The Canadian Press - ONLINE EDITION

Judge to review Facebook posts of teen who accused man of plying her with booze, raping her

  • Print

TRENTON, N.J. - A New Jersey judge has ordered a teen who accused a man of rape to turn over access to her Facebook page, providing another example of social media's growing use in courtrooms and the resulting privacy concerns.

Mercer County Superior Court Judge Robert Billmeier this week agreed to a request from David Stevens-Parker's defence attorney, and the judge said he will privately review two weeks of Facebook postings for any comments related to the alleged rape before deciding whether any can be used in court.

Defence attorney Andrew Ferencevych said he wants to see if there are any hints that the sex was consensual. Stevens-Parker, 22, was charged with providing the then-16-year-old Princeton girl with alcohol before sexually assaulting her in April 2013.

Assistant Prosecutor John Carbonara said Ferencevych cited a state court ruling that allowed a defence attorney to require a victim to submit to an eye exam, but Carbonara argued that ordering the teen to turn over Facebook access was a greater invasion of privacy. He said courts don't typically order crime victims to turn over information.

If you asked a typical teen whether having an eye examination or giving over Facebook passwords was more of an invasion, "I guarantee 100 per cent of them would say to look at your Facebook," Carbonara said. "That's the predominant way they communicate to their friends on a lot of issues."

Content from social media is routinely used in court, but the New Jersey case is different because it involves a judge ordering an alleged victim to turn over information, said Wendy Patrick, a prosecutor and former chairwoman of the California state bar ethics committee.

"It's used all the time and the reason is because the Internet has become a confessional," Patrick said. "It's a place where everyone is an open book."

Patrick noted that authenticating content found on social media is often the most difficult part of trying to use it as evidence.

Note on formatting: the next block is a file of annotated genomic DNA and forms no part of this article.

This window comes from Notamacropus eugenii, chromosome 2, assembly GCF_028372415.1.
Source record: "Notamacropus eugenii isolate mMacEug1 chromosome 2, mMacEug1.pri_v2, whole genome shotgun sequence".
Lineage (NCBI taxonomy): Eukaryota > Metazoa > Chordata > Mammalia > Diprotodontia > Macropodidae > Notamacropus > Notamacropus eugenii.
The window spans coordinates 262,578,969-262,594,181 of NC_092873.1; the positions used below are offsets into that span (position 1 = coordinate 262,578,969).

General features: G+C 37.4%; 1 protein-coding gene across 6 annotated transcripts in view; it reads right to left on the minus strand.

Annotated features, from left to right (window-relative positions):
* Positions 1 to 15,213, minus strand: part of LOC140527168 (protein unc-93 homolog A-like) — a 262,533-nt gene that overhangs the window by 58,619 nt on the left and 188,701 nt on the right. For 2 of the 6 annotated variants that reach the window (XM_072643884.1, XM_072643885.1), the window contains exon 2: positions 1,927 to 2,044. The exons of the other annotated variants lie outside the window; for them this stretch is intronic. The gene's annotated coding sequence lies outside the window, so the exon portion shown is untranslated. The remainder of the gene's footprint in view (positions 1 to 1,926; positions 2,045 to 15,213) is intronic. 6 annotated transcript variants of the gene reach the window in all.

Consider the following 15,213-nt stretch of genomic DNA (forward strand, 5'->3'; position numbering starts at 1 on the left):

Among the other recent cases where posts on Facebook and other social media have been used in court:

—The case of two Ohio high school football players convicted of raping a 16-year-old West Virginia girl drew international attention because of the role of texting a and social media in exposing the attack.

—Also in Ohio, a grand jury decided not to charge anyone in a public sex act that was photographed by witnesses and later reported by the woman as a sexual assault after images circulated on social media.

—A defence attorney for a man convicted of killing a University of New Hampshire student spent several hours going over Facebook pages and conversations in an attempt to convince jurors that the state's star witness was possessed by imaginary characters.

Carbonara said that the teen victim in the New Jersey case told him she was willing to turn over the information to the judge. Patrick said that it's good to know that she isn't opposed to the judge reviewing her Facebook page.

"Think how you would feel if someone went into your room and said, 'I must read your diary to see if anything is relevant?'" Patrick said. "It's just invasive."

Fact Check

Fact Check

Have you found an error, or know of something we’ve missed in one of our stories?
Please use the form below and let us know.

* Required
  • Please post the headline of the story or the title of the video with the error.

  • Please post exactly what was wrong with the story.

  • Please indicate your source for the correct information.

  • Yes

    No

  • This will only be used to contact you if we have a question about your submission, it will not be used to identify you or be published.

  • Cancel

Having problems with the form?

Contact Us Directly
  • Print

You can comment on most stories on winnipegfreepress.com. You can also agree or disagree with other comments. All you need to do is be a Winnipeg Free Press print or e-edition subscriber to join the conversation and give your feedback.

You can comment on most stories on winnipegfreepress.com. You can also agree or disagree with other comments. All you need to do is be a Winnipeg Free Press print or e-edition subscriber to join the conversation and give your feedback.

Have Your Say

New to commenting? Check out our Frequently Asked Questions.

Have Your Say

Comments are open to Winnipeg Free Press print or e-edition subscribers only. why?

Have Your Say

Comments are open to Winnipeg Free Press Subscribers only. why?

The Winnipeg Free Press does not necessarily endorse any of the views posted. By submitting your comment, you agree to our Terms and Conditions. These terms were revised effective April 16, 2010.

letters

Make text: Larger | Smaller

LATEST VIDEO

Key of Bart: No Time Left for Stu

View more like this

Photo Store Gallery

  • Young goslings are growing up quickly near Cresent Lake in Portage La Prairie, Manitoba- See Bryksa 30 Day goose project- Day 11- May 15, 2012   (JOE BRYKSA / WINNIPEG FREE PRESS)
  • KEN GIGLIOTTI  WINNIPEG FREE PRESS / July 23 2009 - 090723 - Bart Kives story - Harry Lazarenko Annual River Bank Tour - receding water from summer rains and erosion  damage by flood  and ice  during spring flooding -  Red River , Lyndale Dr. damage to tree roots , river bank damage  , high water marks after 2009 Flood - POY

View More Gallery Photos

Poll

Do you think the Jets' three pre-season losses in a row are a sign of things to come?

View Results

View Related Story

Ads by Google